The report says: ‘The participants in the research spoke of the greater need now — in the context of substantial pressures on the incomes of working households — of being able to step in and cover the cost of this element of social participation for family members such as their adult children and grandchildren.’
The six biggest areas on which retired couples tend to spend their money have all jumped in cost, from household bills, food and drink and transport to holidays and leisure, clothing and social and cultural participation.
Alice Guy of Interactive Investor says: ‘The rising cost of living is hitting those with lower income levels like pensioners a lot harder because they spend more of their budget on essentials such as food and heating.’
Household energy bills have jumped by £1,265 a year for single households and £715 for couples in the past year, while the cost of clothing and footwear has nearly doubled to £1,500 a year.
Meanwhile, couples seeking a ‘comfortable’ retirement now need a combined income of £59,000 — up from £54,500; while a single person would need £43,100 — a £5,800 increase.
This would enable them to enjoy a two-week four-star break in Europe, three long weekends breaks in the UK a year, £70 per person each week on food and to replace a car every five years.
A 65-year-old retiring today would need £574,155 in their pension pot on top of the state pension, Ms Guy calculates. That means workers need to save an additional £44,155 compared to one year ago to be able to afford the same lifestyle.
To achieve the very minimum standard of living, you must have an income of £14,400 this year — £1,600 more than this time last year, according to the PLSA. A couple needs to be able to draw £22,400 each year to meet their basic needs.
Couples who receive the full state pension will be able to afford this when it rises to £11,500 in April, but those who live alone will need to find another £2,900 a year from other savings and pensions.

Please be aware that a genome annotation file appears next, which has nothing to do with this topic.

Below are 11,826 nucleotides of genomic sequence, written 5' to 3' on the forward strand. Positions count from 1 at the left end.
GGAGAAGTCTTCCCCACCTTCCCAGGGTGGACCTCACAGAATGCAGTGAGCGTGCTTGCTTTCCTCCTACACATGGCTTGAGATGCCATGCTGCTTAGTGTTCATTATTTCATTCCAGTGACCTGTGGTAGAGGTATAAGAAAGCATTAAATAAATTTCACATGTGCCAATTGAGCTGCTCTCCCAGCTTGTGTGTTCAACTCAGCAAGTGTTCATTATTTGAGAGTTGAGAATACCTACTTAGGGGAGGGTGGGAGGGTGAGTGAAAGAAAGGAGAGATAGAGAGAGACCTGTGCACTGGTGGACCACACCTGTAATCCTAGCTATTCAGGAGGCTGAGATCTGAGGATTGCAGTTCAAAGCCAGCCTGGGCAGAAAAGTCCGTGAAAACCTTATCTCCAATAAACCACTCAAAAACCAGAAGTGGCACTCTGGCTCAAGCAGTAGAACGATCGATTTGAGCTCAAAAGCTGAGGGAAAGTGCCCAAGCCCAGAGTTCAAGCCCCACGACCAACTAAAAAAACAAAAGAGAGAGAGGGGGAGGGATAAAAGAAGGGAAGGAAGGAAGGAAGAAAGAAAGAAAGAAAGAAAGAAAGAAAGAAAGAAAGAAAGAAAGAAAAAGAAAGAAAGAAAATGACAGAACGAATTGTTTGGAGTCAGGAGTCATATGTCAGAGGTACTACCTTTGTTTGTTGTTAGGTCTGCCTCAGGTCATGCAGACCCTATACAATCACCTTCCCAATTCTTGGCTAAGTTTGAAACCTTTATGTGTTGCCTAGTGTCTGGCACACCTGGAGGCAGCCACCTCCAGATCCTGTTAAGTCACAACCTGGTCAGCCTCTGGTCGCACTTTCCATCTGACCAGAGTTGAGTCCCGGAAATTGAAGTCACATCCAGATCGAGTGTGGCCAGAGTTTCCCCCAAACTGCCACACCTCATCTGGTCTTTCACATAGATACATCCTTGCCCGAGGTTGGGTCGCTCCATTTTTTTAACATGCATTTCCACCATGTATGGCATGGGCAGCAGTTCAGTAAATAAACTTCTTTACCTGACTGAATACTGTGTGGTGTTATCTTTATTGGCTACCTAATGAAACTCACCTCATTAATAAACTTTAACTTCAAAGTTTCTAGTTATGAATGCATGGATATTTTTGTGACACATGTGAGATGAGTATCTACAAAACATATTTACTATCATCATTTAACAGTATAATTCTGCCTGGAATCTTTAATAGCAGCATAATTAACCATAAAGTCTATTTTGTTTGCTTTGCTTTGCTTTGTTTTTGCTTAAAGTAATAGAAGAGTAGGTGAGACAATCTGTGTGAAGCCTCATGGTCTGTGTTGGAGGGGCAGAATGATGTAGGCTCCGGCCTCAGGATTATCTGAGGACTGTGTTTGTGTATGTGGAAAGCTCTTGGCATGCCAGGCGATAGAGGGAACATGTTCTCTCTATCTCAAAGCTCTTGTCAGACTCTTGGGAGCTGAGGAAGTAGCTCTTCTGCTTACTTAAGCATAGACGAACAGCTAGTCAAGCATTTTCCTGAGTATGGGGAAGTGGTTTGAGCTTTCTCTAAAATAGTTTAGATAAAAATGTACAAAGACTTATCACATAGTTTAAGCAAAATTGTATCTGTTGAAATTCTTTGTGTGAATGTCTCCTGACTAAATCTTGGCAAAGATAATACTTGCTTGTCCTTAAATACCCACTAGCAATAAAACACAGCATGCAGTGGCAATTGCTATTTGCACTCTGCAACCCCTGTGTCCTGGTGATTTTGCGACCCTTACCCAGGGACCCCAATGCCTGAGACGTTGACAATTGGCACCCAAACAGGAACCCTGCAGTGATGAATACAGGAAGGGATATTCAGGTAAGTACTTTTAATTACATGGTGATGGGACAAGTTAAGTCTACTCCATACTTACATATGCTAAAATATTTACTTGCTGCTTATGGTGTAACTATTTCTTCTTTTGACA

Nigel Peaple, director of policy at the PLSA, says rising costs have put ‘enormous pressure’ on pensioners’ household finances.
The state pension will be more valuable than ever thanks to its protection against inflation. The ‘triple lock’ acts as a crucial safeguard against rising retirement living costs, meaning the state pension rises by whichever is the highest of inflation, earnings growth or 2.5 pc each year.
Mr Peaple says: ‘It’s important for workers saving for retirement to remember that a couple who each has a full entitlement to the state pension will achieve the minimum level.’ If you are concerned you will not have enough money in retirement, you could consider delaying it or working part-time in your later years. This means you will have a larger annual income when you finally leave the workplace.
According to pension firm Canada Life, if you stop paying into your pension at age 55, your final nest egg will be 59pc smaller on average than if you had kept saving until state pension age, which is currently 66.
If you are unsure how much you will need in retirement and how to manage your money, make use of the Government’s free Pension Wise service.
Book a free pensions guidance appointment if you are over 55 at: moneyhelper.org.uk/en/pensions-and-retirement/pension-wise